What would you do if you were hit with a liability suit for more than your current PR firm insurance covered?
Thankfully, here at InsuranceHub, we have experience helping PR agencies that get their clients featured on websites, newspapers, magazines, radio, and TV programs. We understand the risks that come with promoting your clients and making them seem as successful, honest, important, exciting, or relevant as possible. We also understand that not all press is good press.
We understand the risks that come with:
- Crisis public relations strategies
- Social media promotions and responses to negative opinions online
- Writing and distributing press releases
- Creating special events designed for public outreach and media relations
- Conducting market research
- Speech writing
- Writing pitches and sending them directly to journalists
- Expanding business contacts via personal networking or attendance and sponsoring at events
- Copywriting and blogging for the web
Types of exposure that PR agencies need protection from:
Property exposures: This is probably limited to your office. If you have expensive equipment for the production of photographic, graphic design, audio, or visual artwork for your clients, be sure to talk to your agent about it.
Your biggest concern here is fire, water, and smoke damage. Invest in a monitored fire alarm system and a sprinkler system to minimize loss. Do your employees have company-supplied laptop computers and display equipment? Talk to your agent about this.
Equipment breakdown exposures: Your biggest concern here is most likely heating and air-conditioning equipment. If your climate control system breaks down, your artwork could be ruined.
Crime exposures: This basically means you should be concerned about employee dishonesty. You most likely have access to your clients' proprietary information, trade secrets, lists of customers. You might also have access to the personal information of the client, their employees, or their customers.
That's why the smartest PR firms do background checks on all of their employees. Have a system to monitor and protect all client information. Use different employees to deposit, bill, and disburse funds. Annually do an audit of your books. Regularly do a an equipment inventory as well.
Inland marine exposures:
- Accounts receivable for unpaid balances.
- Any client property that you are in control of. You might need bailees' customer insurance.
- Valuable papers and records. Your clients' records and art are typically originals that are almost impossible to replace or re-create. Keep originals in fireproof cabinets and create duplicate copies and keep them off-site for protection.
- Talk to your agent about a special floater if any of your property is taken to off-site production locations.
Premises liability exposure: Do you have clients that come to your office location? If so, clients must be kept in waiting areas and designated conference areas. Ensure that all areas are well-maintained, including their floor coverings.
You also may face off-premises exposures when your employees do sales visits, training sessions, and the photography and filming of advertising materials. Remember to be careful when off-site so the public doesn't get hurt.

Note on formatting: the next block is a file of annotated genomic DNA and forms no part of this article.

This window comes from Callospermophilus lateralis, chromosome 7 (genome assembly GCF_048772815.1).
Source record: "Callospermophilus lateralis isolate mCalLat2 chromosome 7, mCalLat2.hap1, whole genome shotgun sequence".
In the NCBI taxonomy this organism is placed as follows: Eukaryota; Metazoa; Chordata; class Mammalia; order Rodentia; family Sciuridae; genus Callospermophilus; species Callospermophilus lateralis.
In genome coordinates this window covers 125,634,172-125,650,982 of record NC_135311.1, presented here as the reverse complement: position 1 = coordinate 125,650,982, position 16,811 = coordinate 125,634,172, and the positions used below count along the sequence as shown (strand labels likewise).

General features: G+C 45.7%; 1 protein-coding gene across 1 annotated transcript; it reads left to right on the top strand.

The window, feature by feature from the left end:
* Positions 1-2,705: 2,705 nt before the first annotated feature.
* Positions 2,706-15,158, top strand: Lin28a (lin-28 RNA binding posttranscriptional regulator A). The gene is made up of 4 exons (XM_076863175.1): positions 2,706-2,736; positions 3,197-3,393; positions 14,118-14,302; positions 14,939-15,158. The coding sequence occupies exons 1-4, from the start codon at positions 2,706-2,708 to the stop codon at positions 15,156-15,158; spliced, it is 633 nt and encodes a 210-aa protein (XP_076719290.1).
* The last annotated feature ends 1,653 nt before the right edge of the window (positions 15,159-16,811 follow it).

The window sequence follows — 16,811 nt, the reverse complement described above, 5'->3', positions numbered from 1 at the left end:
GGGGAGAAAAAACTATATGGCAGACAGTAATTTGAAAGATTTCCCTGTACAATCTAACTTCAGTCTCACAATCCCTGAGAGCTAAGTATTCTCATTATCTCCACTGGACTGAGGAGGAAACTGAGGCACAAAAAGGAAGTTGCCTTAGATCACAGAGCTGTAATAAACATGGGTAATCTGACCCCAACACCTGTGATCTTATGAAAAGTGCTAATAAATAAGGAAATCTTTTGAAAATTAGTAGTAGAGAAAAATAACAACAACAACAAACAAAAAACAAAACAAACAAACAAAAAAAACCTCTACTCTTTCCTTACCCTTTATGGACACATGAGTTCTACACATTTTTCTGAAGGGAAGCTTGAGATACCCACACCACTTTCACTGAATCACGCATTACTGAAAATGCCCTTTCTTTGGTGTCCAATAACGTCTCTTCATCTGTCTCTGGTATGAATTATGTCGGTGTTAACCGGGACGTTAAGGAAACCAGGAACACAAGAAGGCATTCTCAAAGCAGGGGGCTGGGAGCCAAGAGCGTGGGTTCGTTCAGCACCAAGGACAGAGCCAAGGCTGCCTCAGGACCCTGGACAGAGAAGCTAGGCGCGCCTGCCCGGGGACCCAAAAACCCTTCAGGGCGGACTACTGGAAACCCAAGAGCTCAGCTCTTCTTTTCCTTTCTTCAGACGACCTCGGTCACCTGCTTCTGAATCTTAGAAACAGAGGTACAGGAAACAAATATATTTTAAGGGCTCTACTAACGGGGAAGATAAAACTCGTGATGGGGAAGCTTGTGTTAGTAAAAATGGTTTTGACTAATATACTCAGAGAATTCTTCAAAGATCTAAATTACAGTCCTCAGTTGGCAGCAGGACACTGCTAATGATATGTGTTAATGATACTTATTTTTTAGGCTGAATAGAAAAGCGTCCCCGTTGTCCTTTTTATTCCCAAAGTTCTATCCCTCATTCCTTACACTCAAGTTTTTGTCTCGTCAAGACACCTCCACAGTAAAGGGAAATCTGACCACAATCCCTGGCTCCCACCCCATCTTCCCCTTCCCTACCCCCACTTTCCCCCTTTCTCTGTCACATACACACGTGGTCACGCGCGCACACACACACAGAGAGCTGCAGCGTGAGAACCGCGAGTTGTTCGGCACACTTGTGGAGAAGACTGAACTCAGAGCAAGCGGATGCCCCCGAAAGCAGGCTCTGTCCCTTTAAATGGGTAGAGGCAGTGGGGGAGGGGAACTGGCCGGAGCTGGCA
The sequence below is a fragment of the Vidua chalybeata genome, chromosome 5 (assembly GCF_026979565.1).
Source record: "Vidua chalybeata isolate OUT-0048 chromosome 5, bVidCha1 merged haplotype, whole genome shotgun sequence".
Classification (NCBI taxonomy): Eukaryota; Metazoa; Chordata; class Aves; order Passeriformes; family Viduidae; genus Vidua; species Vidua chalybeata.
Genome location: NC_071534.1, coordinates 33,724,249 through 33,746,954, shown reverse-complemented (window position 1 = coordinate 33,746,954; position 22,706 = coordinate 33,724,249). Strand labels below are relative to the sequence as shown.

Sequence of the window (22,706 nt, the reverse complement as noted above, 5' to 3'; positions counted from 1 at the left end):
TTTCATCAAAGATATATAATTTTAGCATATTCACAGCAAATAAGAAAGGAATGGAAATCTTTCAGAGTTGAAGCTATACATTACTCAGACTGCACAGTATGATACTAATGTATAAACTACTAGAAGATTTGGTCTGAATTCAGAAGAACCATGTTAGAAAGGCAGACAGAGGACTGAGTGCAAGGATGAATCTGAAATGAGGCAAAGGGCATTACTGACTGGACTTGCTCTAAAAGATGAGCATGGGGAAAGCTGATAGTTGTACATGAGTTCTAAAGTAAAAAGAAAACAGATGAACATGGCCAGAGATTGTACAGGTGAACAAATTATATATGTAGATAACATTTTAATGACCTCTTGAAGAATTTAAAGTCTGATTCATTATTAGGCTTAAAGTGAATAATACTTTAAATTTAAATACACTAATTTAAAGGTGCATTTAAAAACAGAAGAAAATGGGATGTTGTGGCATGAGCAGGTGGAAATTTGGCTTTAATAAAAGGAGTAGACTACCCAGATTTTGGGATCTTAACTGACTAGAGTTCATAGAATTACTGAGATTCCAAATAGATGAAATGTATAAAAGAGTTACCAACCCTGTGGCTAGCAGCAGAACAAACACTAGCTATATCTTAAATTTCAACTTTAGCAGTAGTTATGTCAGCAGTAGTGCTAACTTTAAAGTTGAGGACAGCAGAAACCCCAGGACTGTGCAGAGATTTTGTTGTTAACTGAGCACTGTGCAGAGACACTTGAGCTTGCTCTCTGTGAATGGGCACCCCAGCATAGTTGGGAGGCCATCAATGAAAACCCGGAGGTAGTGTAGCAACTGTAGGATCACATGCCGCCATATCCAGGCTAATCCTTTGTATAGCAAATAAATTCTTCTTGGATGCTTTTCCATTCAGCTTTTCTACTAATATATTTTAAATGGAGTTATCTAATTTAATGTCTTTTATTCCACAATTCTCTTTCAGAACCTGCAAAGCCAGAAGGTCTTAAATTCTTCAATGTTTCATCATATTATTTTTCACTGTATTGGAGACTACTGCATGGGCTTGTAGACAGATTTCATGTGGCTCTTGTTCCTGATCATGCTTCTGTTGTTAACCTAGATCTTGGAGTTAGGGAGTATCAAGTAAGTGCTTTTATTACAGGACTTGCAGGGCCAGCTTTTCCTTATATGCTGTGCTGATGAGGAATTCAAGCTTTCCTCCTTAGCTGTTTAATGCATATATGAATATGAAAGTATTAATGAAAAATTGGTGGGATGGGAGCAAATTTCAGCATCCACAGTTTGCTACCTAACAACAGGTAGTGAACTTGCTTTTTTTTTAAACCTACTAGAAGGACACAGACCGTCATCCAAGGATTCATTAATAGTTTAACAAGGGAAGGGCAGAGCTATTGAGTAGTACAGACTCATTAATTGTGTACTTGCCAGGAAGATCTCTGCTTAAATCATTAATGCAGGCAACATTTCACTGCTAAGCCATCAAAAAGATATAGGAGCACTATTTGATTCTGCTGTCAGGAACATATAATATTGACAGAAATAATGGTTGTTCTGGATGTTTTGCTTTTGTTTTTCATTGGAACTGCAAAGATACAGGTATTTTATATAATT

Professional liability and advertising liability exposures:
Risk factors include:
- How the product/organization is advertised
- Promises made on behalf of the product/organization
- How the advertisements will perform
- Potential copyright or trademark infringements
- Negative statements made about competitors
Do you rent vehicles for employee use? Do you supply vehicles to employees?
- Are there clear written procedures regarding personal use by employees and their families?
- Do you take age, training, experience, and records of each driver into consideration when selecting drivers?
- Do you take age, condition, and maintenance of the vehicles into consideration?
- Do you ever rent cars overseas for your PR work?
Talk to your agent about each of these answers you come up with.
Workers comp exposures:
Ergonomically designed workstations may reduce eyestrain, neck strain, carpal tunnel syndrome, and similar repetitive injuries.
Some PR firms require off-site work for sales presentations. This may lead to extensive traveling both inside and outside the United States. If employees are working out of the country or overseas, the potential for them getting hurt can be very high. If a worker is hurt in another country, the cost of sending them home could be very high. Talk to your agent about the need for special foreign coverage.
Here is the minimum recommended PR agency insurance coverage:
- Business Personal Property
- Business Income with Extra Expense
- Employee Dishonesty
- Money and Securities
- Accounts Receivable
- Bailees' Customers
- Valuable Papers and Records
- General Liability
- Employee Benefits Liability
- Professional and Advertising Liability
- Umbrella Liability
- Hired and Nonownership Auto Liability
- Workers Compensation
Other PR agency insurance coverage to consider:
- Equipment Breakdown
- Computer Fraud
- Special Floater
- Employment-related Practices Liability
- Business Automobile Liability and Physical Damage